‘Tis the season. Of weddings, that is. The prospect of giving a wedding toast need not spoil your enjoyment of the day. There is a wealth of helpful information on the internet, but I did some research for you, to get you started.
Traditionally, wedding toasts are given by four people: the father of the bride, the groom, the best man and the maid/matron of honour. Nowadays, many couples depart from tradition with other speakers and even guests invited to offer their congratulations. As I recall, even I said a few words at my husband’s and my wedding.
Putting yourself in the audience’s shoes, and especially in the shoes of the one receiving your toast, will give you a guide for creating your speech. Think about what makes it easy for you to engage with the speaker, and what turns you off. Here are a few basic tips.
- Be brief. Under five minutes. An audience never minds if a speech is short, but they sure don’t like it when someone goes on and on.
- Be kind. Of course you want to be amusing, but never at anyone else’s expense. Poking a little fun is fine, but be careful with your humour. Remember that parents and older people will be present, so don’t be risqué. Prince Harry, in his speech at the Duke and Duchess of Cambridge’s reception, referred to his brother, Prince William, as “the Dude”, but apparently, and wisely, edited out a remark about Kate’s having lovely legs. It would have been in poor taste, especially in that company! If you are not comfortable telling jokes, don’t feel obliged to do so. Your positive tone and the smile on your face will be sufficient. Never divulge anything that the recipient of the toast would prefer not to be general knowledge. It’s a toast, not a roast.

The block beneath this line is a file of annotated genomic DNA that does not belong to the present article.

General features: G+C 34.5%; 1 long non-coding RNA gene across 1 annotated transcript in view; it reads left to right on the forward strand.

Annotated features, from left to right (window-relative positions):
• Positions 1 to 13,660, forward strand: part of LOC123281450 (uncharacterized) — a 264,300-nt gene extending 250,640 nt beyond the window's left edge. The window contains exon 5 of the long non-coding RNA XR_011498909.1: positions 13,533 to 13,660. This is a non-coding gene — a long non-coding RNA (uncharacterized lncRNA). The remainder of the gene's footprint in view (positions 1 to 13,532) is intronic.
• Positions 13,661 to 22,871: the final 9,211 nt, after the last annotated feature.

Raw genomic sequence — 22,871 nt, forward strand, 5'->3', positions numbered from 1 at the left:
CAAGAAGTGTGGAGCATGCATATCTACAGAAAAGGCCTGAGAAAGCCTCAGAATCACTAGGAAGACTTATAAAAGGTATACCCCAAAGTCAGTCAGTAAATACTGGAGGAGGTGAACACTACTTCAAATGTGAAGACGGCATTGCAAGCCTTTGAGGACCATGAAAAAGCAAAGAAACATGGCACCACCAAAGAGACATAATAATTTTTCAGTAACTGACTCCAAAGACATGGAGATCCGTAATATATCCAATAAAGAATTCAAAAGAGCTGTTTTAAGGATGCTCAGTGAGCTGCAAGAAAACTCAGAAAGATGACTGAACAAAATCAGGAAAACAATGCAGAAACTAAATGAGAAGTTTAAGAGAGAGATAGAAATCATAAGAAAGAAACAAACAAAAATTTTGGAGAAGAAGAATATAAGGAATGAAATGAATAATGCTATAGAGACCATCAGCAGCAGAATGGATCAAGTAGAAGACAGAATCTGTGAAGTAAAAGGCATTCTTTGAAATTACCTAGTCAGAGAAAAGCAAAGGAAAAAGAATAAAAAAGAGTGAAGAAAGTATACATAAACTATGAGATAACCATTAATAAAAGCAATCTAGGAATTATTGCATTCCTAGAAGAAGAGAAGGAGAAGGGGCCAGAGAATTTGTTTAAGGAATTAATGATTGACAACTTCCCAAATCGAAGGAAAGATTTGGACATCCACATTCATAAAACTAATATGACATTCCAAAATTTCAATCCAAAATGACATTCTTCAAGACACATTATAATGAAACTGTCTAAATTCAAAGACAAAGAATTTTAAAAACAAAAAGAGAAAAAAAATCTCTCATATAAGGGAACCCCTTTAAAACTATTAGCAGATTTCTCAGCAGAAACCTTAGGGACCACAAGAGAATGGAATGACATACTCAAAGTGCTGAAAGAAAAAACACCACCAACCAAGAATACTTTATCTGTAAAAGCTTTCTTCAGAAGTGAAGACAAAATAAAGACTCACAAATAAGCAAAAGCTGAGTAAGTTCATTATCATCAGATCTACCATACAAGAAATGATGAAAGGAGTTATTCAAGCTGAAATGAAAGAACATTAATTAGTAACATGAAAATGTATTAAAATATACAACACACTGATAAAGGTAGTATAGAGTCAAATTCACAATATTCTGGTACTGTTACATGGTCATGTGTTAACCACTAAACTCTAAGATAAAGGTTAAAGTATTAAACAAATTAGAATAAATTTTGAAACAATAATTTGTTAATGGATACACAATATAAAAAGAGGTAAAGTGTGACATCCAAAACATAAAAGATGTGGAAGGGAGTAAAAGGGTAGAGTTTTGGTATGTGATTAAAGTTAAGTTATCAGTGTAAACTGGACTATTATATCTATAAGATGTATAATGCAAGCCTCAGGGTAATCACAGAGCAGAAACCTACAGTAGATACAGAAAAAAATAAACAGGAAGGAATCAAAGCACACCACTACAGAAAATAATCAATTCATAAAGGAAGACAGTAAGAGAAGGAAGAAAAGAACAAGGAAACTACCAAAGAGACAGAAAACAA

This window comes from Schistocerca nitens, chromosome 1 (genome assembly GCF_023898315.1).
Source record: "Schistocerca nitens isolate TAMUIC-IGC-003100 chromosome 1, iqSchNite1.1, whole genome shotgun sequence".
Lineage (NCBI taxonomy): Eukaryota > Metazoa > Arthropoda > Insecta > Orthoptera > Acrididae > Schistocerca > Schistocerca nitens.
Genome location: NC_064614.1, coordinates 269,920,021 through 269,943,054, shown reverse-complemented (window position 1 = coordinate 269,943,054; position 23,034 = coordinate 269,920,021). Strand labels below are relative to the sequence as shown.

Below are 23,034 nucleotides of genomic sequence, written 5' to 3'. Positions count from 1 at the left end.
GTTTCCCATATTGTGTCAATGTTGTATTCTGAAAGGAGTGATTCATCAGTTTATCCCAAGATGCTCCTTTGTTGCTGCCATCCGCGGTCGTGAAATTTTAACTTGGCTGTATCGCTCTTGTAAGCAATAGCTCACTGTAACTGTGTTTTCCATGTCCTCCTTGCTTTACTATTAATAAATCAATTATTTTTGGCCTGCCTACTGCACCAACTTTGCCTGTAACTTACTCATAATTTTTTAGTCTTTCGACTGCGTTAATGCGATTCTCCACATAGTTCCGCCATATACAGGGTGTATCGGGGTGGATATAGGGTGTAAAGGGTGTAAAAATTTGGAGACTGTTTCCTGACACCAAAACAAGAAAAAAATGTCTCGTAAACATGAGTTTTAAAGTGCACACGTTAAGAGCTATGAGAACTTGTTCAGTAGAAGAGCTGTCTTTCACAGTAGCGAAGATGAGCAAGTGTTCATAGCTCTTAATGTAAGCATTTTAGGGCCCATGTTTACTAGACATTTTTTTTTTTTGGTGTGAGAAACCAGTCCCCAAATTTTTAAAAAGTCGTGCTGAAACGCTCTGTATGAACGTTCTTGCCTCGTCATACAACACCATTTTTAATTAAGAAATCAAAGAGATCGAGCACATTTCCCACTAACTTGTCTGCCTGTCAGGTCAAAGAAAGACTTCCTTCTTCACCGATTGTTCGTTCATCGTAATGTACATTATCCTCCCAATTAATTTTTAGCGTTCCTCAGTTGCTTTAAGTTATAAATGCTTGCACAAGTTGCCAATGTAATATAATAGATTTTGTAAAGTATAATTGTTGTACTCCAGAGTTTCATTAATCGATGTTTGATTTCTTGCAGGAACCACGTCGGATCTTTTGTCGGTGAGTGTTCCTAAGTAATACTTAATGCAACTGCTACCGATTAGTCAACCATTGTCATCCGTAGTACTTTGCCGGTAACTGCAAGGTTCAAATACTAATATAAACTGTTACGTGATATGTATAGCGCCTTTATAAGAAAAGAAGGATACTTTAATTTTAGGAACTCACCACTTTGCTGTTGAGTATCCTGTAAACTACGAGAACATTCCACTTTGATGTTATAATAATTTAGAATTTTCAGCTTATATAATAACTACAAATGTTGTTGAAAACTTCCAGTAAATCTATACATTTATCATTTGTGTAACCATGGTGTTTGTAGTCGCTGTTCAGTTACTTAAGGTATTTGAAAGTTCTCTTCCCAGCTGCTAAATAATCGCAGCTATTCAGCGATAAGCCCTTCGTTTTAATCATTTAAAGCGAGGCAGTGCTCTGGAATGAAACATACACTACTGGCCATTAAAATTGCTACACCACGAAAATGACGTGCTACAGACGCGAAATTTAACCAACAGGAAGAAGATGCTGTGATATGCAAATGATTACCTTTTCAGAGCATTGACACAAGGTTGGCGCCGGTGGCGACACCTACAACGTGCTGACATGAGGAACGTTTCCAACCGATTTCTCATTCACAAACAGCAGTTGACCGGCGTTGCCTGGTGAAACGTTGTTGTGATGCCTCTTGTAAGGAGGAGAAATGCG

- Be focused. Craft your speech with a clear structure – a beginning, middle and end. If at least half the people present don’t know you, begin by briefly describing your relationship to the couple and saying something positive about the wedding ceremony. Focus the body of your speech on the bride and groom. What occurs to you about them as a couple? What are their shared interests? Are there a few anecdotes you can tell about how they met or about their engagement? Finish your speech on a high and hopeful note, wishing the new couple a happy, healthy and prosperous future.
- Be authentic. Don’t be afraid to let your loving feelings for the couple show. After all, the whole event is about love, isn’t it?
- Be prepared. Don’t imagine that you can wing it. Know what you are going to say and practice it, several times. It doesn’t matter if you don’t say exactly the words you had planned, but by being well prepared, you can vary the way they come out without losing your way. People who ad lib well are those who are thoroughly prepared in the way it was intended to go.
- Make eye contact. To begin, meet the eyes of the person you are toasting, but you don’t have to stare at them the whole time. Look around the room and make eye contact with other people in the audience. Return your eyes to the subject of your toast several times during your speech, and meet his/her/their eyes as you finish with “To (name of the bride) and (name of the groom).”
- Speak sober. Contrary to what you may have heard, drinking champagne does not make you more clever. You want this speech to be something that everyone, including you, looks back on with pleasure, not embarrassment. Go easy on the booze, at least until after your speech.
The best speakers are those who genuinely enjoy connecting with their listeners. Bear in mind that everyone present is there for the same reason – to celebrate the new couple. They are already your friends. You are all on the same team. Prepare well, then reach out to your audience and enjoy giving your well wishes.
** What do you think? Is there interest out there for workshops and/or coaching on giving a great wedding speech?
Here are a couple of websites you may want to visit:
Write and Give a Great Wedding Toast
Order of Toasts and Toasting Etiquette